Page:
» Priority 6

Human Resources Development by recognising that spatial restructuring will not occur if development of the people does not occur. This will require the development of people through skills development programmes and access to knowledge of opportunities especially in areas of low economic activity and livelihood potential. The provision of education and training facilities within areas with a high development need and low levels of economic activity and low livelihoods potential is thus a high priority.

» Priority 7

Land Reform which includes land restitution, redistribution and tenure reform plays a major role in providing a sustainable socio-economic development of the disadvantaged communities. The severe lack of access to land for the poor can be addressed through implementation of appropriate policies for restitution and land availability in order to accommodate the need of poor for tenure and ownership. The Nsikazi, Nkomazi, Bushbuckridge, Leroro, Moremela, Matibidi areas need to be prioritized through the District and Department of Land Affairs strategy.

» Priority 8

Enhancing regional accessibility in order to develop the full potential of all the development nodes within Ehlanzeni. The spatial structure will be provided with the aim of enhancing inter municipal and intra municipal accessibility.

EDM & The National Spatial Development Perspective

The National Spatial Development Perspective (NSDP) serves as a spatial planning framework for meeting government's objectives of economic growth, employment creation, and sustainable service delivery. The NSDP is based on the premise that the reconstruction and development of South African society should include the reconfiguration of apartheid spatial relations. This requires an acknowledgement in development planning of the existing and changing spatial patterns of population settlement, economic development and general potential.

The NSDP provides a framework for future development of the national space economy by reflecting localities of severe deprivation and need, of resource potential, of infrastructure endowment and of current and potential economic activity through descriptions of key social, economic and natural resource trends and issues shaping the national geography. It acts as a common reference point for national, provincial and local governments to analyse and debate the comparative development potentials of localities in the country by providing a coarse-grained national mapping of potential.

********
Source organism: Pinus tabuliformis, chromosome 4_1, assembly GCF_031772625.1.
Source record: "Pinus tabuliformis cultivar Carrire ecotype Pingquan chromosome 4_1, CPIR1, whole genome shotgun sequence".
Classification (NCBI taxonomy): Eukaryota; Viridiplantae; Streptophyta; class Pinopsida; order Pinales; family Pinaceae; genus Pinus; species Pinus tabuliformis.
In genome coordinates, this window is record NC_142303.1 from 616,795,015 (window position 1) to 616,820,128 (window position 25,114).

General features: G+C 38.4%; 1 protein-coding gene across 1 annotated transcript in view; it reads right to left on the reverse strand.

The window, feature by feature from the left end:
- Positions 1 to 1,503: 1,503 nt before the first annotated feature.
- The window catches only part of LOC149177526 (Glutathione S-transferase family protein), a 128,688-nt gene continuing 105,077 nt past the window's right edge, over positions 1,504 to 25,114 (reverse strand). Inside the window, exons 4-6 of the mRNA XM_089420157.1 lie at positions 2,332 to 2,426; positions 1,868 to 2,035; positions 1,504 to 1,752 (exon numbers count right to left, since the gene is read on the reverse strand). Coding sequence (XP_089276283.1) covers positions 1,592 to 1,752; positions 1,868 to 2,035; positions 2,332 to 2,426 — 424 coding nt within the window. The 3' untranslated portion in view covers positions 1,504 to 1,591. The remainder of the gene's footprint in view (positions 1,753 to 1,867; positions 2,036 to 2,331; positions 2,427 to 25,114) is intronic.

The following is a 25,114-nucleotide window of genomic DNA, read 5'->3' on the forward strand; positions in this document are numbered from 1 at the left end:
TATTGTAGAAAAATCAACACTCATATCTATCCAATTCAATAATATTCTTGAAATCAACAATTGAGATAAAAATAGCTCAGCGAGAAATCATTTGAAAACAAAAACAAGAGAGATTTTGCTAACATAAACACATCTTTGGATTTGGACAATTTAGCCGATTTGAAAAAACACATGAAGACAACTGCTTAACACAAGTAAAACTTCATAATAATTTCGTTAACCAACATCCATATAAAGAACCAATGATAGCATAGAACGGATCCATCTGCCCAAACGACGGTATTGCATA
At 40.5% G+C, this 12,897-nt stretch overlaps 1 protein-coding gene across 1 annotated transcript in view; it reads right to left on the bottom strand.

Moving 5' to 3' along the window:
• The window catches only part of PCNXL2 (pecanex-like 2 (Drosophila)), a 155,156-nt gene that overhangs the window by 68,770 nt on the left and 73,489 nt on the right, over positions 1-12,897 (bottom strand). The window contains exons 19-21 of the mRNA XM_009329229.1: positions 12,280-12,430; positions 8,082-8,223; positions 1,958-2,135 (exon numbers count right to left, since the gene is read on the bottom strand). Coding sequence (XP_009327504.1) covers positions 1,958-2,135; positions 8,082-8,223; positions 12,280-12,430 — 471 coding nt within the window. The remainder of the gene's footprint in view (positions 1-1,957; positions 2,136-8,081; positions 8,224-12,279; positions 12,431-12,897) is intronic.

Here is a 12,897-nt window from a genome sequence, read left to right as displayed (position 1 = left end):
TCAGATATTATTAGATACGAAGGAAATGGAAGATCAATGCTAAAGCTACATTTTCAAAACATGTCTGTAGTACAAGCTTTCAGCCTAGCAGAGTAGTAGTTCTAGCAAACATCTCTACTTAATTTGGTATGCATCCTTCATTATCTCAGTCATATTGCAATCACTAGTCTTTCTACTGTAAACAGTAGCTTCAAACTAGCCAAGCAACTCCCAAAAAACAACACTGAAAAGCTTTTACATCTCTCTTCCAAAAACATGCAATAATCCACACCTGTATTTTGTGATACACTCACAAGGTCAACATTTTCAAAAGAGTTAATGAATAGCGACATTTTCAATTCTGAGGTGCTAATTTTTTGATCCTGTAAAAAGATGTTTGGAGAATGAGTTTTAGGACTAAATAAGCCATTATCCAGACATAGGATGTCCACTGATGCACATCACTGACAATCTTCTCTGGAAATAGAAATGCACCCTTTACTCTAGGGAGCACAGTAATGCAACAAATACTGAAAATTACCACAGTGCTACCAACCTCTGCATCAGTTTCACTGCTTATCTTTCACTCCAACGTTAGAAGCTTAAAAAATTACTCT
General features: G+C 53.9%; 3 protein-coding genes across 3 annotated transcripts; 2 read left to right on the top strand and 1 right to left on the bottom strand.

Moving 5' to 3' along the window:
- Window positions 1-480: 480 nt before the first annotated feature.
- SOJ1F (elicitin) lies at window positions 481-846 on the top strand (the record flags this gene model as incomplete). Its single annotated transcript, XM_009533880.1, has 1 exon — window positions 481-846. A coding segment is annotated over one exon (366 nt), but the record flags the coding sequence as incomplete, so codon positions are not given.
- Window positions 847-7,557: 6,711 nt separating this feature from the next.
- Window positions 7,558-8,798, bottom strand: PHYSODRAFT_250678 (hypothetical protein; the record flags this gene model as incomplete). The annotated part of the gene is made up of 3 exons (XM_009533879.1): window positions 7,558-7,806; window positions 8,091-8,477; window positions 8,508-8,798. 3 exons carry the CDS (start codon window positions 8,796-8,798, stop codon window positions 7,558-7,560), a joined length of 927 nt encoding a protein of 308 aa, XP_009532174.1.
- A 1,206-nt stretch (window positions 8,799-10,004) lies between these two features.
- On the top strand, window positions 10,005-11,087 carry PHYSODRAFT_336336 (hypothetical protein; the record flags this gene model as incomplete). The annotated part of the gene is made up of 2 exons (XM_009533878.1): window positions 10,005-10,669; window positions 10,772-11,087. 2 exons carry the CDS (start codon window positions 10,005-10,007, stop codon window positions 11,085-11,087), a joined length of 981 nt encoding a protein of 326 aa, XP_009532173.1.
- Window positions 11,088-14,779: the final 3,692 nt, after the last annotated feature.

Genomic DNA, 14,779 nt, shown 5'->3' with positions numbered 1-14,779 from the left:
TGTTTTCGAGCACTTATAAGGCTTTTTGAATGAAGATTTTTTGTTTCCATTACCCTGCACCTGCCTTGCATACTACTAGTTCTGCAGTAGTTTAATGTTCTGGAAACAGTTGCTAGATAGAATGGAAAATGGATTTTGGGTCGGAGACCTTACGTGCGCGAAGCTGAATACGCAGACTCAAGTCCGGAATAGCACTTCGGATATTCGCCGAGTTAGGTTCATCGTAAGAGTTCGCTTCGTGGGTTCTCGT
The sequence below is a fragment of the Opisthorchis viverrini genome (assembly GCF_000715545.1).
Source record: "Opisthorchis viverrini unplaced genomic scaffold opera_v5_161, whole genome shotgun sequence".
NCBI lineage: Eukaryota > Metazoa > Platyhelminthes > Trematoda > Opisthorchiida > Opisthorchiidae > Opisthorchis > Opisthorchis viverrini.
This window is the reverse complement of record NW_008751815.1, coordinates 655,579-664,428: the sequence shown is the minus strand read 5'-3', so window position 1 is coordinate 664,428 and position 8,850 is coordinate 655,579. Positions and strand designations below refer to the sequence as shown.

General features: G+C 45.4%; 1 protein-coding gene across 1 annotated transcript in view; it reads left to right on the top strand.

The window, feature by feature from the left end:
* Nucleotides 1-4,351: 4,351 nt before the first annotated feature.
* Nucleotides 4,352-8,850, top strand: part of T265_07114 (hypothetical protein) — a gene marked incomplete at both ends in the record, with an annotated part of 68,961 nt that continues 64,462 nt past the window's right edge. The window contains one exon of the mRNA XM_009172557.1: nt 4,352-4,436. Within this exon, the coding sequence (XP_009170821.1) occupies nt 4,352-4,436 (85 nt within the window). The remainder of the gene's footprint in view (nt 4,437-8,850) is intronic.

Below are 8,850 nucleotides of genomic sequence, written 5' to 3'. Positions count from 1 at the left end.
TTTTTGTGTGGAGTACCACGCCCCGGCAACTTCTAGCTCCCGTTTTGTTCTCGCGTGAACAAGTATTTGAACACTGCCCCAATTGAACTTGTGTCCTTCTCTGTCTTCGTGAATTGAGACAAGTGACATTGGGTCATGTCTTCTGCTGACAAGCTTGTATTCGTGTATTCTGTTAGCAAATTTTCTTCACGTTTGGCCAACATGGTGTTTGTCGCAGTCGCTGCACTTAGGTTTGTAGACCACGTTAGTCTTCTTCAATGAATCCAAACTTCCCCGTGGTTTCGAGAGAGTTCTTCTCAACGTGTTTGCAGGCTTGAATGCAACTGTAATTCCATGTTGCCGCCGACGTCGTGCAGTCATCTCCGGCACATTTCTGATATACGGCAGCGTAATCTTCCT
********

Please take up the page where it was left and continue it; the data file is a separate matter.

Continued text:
Government is committed to economic growth, employment creation, sustainable service delivery, poverty alleviation and the eradication of historic inequities. All infrastructure investment and development spending programmes should therefore support these objectives. In order to meet these objectives in the most cost-effective, sustainable and equitable way, it therefore becomes imperative that the principles of the NSDP are used as a guide by all spheres of government for spatial planning.

The NSDP objectives and principles are critical in the development of IDPs and the Provincial Growth and Development Strategies. The NSDP principles seek to ensure that investment in infrastructure and development programmes supports government's growth and development agenda. They provide concrete mechanisms that guide spatial planning between the three spheres of government to ensure synergy of government programmes. The NSDP is not a plan but a framework that should be guiding spatial planning between the three spheres of government. The draft Spatial Development Framework of Ehlanzeni was thus developed on the premise and understanding that it seeks to promote and advance the NSDP principles and values at both the district and local levels.

NSDP objectives and principles.

Flowing from the NSDP are the following normative principles used as a guide by all spheres of government when making decisions on infrastructure investment and development spending:

  • Economic growth - a prerequisite for the achievement of other policy objectives, key among which would be poverty alleviation.
  • Expenditure on fixed investment - beyond the constitutional obligation to provide basic services to all citizens (such as water, roads, electricity as well as health and educational facilities), focusing on localities of economic growth and/or economic potential in order to attract investment, stimulate sustainable economic activities and create long-term employment opportunities.
  • Addressing past and current social inequalities - focusing on people not places. This aims at creating a balance of exploiting the potential of localities with high levels of poverty and development potential through fixed capital infrastructure; and localities with low development potential and government spending, government should focus on providing social transfers, human resource development and labour market intelligence.
  • Overcoming spatial distortions of apartheid - future settlement and economic development opportunities should be channelled into activity corridors and nodes that are adjacent to or link the main growth centres. Infrastructure investment and development spending should primarily support localities that will become major growth nodes in South Africa and the Southern African Development Community region to create regional gateways to the global economy.

The NSDP principles therefore provide a sound basis for the freight development, growth and management in Ehlanzeni District. The principles are clearly expressed in terms of local government key performance areas, district priority initiatives and objectives contained in instructional documents such as the Ehlanzeni District, IDP & CITP for example. To achieve service delivery, economic growth, poverty alleviation and job creation will require the alignment of freight efforts and resources.